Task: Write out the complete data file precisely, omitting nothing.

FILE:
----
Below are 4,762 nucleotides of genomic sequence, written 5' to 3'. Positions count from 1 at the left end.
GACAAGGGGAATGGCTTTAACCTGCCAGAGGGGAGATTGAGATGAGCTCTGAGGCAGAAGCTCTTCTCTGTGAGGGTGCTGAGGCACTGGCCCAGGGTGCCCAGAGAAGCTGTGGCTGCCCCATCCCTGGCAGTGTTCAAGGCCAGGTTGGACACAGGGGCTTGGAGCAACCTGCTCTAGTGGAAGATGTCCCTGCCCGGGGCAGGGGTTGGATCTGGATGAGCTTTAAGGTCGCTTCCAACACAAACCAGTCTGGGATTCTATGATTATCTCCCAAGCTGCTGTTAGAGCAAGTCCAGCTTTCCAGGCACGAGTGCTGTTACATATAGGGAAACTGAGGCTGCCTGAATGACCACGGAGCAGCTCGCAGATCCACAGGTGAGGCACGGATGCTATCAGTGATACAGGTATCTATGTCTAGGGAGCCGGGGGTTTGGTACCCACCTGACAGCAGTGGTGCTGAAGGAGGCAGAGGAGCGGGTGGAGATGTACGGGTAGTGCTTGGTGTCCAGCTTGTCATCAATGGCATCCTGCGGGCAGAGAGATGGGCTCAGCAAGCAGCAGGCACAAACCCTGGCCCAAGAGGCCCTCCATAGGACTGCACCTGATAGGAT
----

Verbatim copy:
Below are 4,762 nucleotides of genomic sequence, written 5' to 3'. Positions count from 1 at the left end.
GACAAGGGGAATGGCTTTAACCTGCCAGAGGGGAGATTGAGATGAGCTCTGAGGCAGAAGCTCTTCTCTGTGAGGGTGCTGAGGCACTGGCCCAGGGTGCCCAGAGAAGCTGTGGCTGCCCCATCCCTGGCAGTGTTCAAGGCCAGGTTGGACACAGGGGCTTGGAGCAACCTGCTCTAGTGGAAGATGTCCCTGCCCGGGGCAGGGGTTGGATCTGGATGAGCTTTAAGGTCGCTTCCAACACAAACCAGTCTGGGATTCTATGATTATCTCCCAAGCTGCTGTTAGAGCAAGTCCAGCTTTCCAGGCACGAGTGCTGTTACATATAGGGAAACTGAGGCTGCCTGAATGACCACGGAGCAGCTCGCAGATCCACAGGTGAGGCACGGATGCTATCAGTGATACAGGTATCTATGTCTAGGGAGCCGGGGGTTTGGTACCCACCTGACAGCAGTGGTGCTGAAGGAGGCAGAGGAGCGGGTGGAGATGTACGGGTAGTGCTTGGTGTCCAGCTTGTCATCAATGGCATCCTGCGGGCAGAGAGATGGGCTCAGCAAGCAGCAGGCACAAACCCTGGCCCAAGAGGCCCTCCATAGGACTGCACCTGATAGGAT